U.S. Markets open in 7 hrs 36 mins

P&O suing government over bungled handling of no deal Brexit ferries

Oscar Williams-Grut
Senior City Correspondent, Yahoo Finance UK
The white cliffs of Dover sit beyond the Pride of Burgundy, a cross-Channel passenger and freight ferry operated by P&O Ferries. Photo: Chris Ratcliffe/Bloomberg via Getty Images

P&O Ferries is suing the government over its handling of no-deal Brexit ferry contracts.

P&O confirmed in a statement to Yahoo Finance UK that it is taking legal action related to a £33m payment made to rival Eurotunnel, which it claims puts it at “a competitive disadvantage.”

The case relates to the bungled awarding of no-deal Brexit ferry contracts by the Department for Transport, which embarrassed the government internationally.

Last year transport minister Chris Grayling awarded a series of contracts to run emergency ferry services to and from the UK in the event of a no-deal Brexit. The awards included a £13.8m contract to a small company with no ferries that had copied its website terms of services from a takeaway website.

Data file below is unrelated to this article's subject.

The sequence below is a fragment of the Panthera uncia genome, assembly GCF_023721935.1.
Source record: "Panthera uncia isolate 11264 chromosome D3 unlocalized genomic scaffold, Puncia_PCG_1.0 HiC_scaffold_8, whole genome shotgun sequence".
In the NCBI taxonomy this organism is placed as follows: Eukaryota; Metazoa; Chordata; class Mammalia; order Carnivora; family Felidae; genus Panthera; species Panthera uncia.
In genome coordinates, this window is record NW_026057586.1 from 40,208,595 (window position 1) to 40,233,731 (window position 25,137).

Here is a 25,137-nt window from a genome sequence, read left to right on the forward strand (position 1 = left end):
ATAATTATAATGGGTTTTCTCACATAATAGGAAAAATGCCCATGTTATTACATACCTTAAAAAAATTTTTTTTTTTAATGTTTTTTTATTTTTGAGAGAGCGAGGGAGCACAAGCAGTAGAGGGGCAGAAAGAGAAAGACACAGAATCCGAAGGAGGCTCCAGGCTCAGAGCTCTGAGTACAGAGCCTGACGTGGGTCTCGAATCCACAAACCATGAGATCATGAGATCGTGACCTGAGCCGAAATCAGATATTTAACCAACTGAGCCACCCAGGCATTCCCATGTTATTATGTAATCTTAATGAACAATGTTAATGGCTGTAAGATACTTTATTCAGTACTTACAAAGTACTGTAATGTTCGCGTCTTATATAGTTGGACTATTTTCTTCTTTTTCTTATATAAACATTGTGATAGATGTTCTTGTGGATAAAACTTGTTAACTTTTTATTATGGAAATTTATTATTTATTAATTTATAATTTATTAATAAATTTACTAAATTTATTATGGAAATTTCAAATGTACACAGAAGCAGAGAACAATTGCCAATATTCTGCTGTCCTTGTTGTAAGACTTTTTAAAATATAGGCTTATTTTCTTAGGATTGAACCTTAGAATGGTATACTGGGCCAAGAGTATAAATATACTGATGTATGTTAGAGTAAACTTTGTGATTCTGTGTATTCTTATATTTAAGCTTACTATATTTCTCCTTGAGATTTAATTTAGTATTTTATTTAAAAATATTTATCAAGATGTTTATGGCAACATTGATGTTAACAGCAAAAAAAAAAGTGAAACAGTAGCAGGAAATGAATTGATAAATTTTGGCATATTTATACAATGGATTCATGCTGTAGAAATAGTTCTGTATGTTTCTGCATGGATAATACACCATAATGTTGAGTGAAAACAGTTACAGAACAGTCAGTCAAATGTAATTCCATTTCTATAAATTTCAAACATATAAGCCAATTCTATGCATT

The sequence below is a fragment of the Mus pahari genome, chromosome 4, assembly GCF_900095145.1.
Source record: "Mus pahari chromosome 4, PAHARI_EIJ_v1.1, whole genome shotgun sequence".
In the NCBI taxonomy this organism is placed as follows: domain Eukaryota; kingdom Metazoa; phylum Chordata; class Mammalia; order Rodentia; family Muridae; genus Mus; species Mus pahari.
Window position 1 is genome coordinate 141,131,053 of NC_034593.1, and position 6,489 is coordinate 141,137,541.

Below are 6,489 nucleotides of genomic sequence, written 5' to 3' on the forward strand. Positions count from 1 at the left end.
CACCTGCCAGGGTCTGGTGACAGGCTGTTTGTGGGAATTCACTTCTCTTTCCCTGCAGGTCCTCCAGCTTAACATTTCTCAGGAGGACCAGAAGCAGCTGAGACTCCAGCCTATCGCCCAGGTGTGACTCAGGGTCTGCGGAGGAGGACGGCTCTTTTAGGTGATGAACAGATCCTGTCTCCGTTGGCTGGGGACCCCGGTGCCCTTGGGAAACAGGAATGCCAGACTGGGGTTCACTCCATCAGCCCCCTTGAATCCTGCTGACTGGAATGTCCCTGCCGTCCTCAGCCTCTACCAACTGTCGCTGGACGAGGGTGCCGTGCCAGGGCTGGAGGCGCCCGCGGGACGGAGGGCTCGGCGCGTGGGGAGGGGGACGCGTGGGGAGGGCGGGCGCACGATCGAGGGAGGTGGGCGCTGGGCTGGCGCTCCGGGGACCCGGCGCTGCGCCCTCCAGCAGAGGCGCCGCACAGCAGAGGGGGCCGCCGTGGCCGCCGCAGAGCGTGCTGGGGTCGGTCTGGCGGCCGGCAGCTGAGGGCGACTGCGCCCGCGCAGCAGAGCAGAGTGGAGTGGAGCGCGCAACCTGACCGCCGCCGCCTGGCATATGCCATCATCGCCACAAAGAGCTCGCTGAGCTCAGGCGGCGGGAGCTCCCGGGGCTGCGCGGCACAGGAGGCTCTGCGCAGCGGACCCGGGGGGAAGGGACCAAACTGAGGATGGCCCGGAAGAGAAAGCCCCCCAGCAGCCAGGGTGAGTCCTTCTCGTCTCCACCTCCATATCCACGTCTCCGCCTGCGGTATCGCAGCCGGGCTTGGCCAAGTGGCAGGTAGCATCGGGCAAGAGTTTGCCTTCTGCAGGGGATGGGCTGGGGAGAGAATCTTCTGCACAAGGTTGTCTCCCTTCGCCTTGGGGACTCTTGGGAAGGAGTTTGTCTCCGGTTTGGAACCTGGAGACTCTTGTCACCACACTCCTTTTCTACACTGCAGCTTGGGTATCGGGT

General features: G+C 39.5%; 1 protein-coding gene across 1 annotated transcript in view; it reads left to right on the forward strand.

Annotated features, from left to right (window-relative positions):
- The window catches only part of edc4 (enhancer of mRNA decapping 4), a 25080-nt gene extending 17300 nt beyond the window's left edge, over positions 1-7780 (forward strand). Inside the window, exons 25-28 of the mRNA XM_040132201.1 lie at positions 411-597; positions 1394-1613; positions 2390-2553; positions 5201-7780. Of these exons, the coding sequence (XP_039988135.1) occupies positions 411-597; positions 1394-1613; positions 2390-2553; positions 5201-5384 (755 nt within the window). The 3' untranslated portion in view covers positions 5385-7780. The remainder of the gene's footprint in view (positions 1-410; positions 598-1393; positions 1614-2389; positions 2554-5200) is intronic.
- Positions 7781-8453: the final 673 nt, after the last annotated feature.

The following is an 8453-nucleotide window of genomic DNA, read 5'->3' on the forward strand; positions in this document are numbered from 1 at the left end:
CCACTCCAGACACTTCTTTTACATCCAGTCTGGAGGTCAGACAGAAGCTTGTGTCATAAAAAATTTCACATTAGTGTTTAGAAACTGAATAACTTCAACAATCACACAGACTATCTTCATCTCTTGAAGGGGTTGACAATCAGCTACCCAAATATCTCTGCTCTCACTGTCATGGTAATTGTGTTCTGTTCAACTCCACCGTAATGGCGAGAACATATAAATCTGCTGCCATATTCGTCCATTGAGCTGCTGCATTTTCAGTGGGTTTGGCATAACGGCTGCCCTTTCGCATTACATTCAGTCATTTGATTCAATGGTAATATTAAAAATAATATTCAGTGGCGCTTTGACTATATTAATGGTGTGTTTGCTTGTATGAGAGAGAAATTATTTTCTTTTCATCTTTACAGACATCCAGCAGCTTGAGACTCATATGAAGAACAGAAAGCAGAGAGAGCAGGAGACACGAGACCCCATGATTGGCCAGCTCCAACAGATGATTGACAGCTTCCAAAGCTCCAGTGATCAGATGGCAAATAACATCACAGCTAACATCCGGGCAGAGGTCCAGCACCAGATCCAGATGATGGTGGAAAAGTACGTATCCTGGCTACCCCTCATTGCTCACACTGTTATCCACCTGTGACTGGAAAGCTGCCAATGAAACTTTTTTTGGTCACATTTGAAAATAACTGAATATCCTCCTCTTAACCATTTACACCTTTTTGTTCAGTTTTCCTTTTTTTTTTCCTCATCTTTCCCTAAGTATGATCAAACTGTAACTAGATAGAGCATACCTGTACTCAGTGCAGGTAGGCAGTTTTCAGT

Eurotunnel sued the Department of Transport in February over what it said was a “secretive and flawed procurement process.” The government eventually settled the case with a £33m payment to Eurotunnel.

However, P&O claim in their case that this settlement is unfair.

“We have repeatedly made clear during decades of providing vital transport services between Britain and the Continent that we are happy to compete with other providers on a level playing field. We also fully accept that it was prudent of the Government to make contingency plans to protect international supply chains in the event of a hard Brexit,” a spokesperson for P&O said.

"However, we do not believe that the payment of £33m of public money to Eurotunnel to settle its legal challenge to these plans is fair or reasonable. It is explicitly designed to be invested in the tunnel's infrastructure and if left unchallenged would put our services at a competitive disadvantage."

The legal case threatens to increase the cost of an already expensive episode for the government. As well as the £33m payout to Eurotunnel, the Financial Times reported that delaying Brexit beyond 29 March could cost the government an additional £28m due to the wording of the contracts.

The fall-out from the contracts has also caused embarrassment for the government internationally, with the New York Times using it as a key example in a profile of the transport minister titled: “How Does He Survive? The Curious Case of ‘Failing Grayling.’”